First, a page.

Marissa Mayer has drawn more haters than defenders for her decision to forbid Yahoo employees from permanently working from home. But on Thursday, she gained the support of one of the corporate tech world's most prominent players: Facebook Chief Operating Officer Sheryl Sandberg.
Sandberg points to how quickly people criticized her friend Marissa Mayer, the CEO of Yahoo, who went back to work two weeks after having a child and recently appeared to make Yahoo’s work practices a lot less flexible. “No one knows what happened there,” she says. “I think flexibility is important for women and for men. But there are some jobs that are superflexible and some that aren’t.” Regardless, she believes no man who ordered the same policies would have come under fire the way Mayer has.
While the new rule at Yahoo permits "occasionally [having] to stay home for the cable guy," banning working from home for any length of time has an outsized effect on working parents, many of whom are women. Sandberg, a mother herself like Mayer, would be one of the first to point this out.
However, by saying "No one knows what happened there," Sandberg may be tacitly acknowledging that telecommuting was being abused at Yahoo. Several ex-Yahoo employees complained to The Huffington Post and Business Insider that the work-from-home system was being milked. In either case, it looks like Sandberg is sensibly upset when, as she sees it, a fellow female executive is lambasted in the media in a way her male equivalent wouldn't be.
Earlier on HuffPost:
Advice To Job Hunting Women
"Find something you're passionate about and just love. Passion is really gender-neutralizing," Marissa Mayer said on Martha Stewart's "<a href="http://www.youtube.com/watch?feature=player_embedded&v=SilwG6vMARI" target="_hplink">Women with Vision</a>" television series in 2011.
The Pie 'Isn't Big Enough'
"Right now is a great time to be a woman in tech, but there's not enough women in tech," Mayer told a <a href="http://www.youtube.com/watch?feature=player_embedded&v=prXCrcV-T3M" target="_hplink">CES2012 panel hosted by CNET</a>. "[I] worry a lot of times the conversation gets really focused on what percentage of the pie is women. And the truth is, the pie isn't big enough. We're not producing enough computer scientist. We're not producing enough product designers. We need a lot more people to keep up with all of these gadgets, all of this technology, all these possibilities." Mayer also commented on the stereotypical culture within the tech world: "There's all kinds of different women who do this. You can wear ruffles, you can be a jock, and you still be a great computer scientist or a great technologist, or a great product designer."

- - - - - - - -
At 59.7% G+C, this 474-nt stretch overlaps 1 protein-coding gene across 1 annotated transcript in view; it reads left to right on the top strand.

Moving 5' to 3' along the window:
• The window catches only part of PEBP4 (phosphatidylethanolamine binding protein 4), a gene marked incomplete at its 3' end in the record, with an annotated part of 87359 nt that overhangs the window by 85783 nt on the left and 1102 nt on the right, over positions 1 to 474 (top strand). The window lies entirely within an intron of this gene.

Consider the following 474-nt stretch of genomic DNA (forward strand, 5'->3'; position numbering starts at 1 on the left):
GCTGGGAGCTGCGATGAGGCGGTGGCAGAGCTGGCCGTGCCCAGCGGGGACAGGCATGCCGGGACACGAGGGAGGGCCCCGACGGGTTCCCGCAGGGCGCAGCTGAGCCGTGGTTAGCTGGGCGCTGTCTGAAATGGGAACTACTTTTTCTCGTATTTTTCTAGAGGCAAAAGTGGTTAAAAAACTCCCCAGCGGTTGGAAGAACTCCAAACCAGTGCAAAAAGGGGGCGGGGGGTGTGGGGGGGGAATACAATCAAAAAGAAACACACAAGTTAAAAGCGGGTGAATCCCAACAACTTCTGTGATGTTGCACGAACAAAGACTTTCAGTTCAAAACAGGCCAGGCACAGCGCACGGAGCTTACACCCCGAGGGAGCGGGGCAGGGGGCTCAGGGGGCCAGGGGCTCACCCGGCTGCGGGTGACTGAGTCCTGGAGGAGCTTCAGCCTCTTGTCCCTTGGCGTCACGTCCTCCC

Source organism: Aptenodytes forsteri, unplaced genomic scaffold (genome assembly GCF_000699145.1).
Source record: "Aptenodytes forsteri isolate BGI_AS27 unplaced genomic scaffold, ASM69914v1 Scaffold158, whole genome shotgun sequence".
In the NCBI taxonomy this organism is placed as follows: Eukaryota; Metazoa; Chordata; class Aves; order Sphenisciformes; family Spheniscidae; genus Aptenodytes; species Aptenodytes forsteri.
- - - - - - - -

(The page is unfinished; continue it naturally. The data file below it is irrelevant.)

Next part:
"There's just huge growth and opportunity. [T]he fact that the technology is now so tangible in our everyday lives, I think, will inspire a lot more women to go into technology -- and I'm really heartened by that," Mayer said for the MAKERS "<a href="http://www.youtube.com/watch?v=ikYo_TLvLh0&list=PL060768C56BD94F3E&index=9&feature=plpp_video" target="_hplink">Women in Tech</a>" interview series in 2012.
"I consider myself incredibly lucky to be present in a moment in time when this wonderful and powerful medium, the internet, is empowering geeks -- and especially female geeks -- to express and pursue their passions," Meyer said in a 2012 acceptance speech at the Celebrating Change gala. She had just won the International Museum of Women's first-ever <a href="http://www.youtube.com/watch?feature=player_embedded&v=ysPF6gQRROY" target="_hplink">Innovator Award</a>.
"People ask me all the time, 'What is it like to be a woman at Google?' I'm not a women at Google; I'm a geek at Google. And being a geek is just great," she said in an interview for CNN's <a href="http://www.youtube.com/watch?feature=player_embedded&v=sNO1QM9UBCA" target="_hplink">"Leading Women</a>" series in 2012.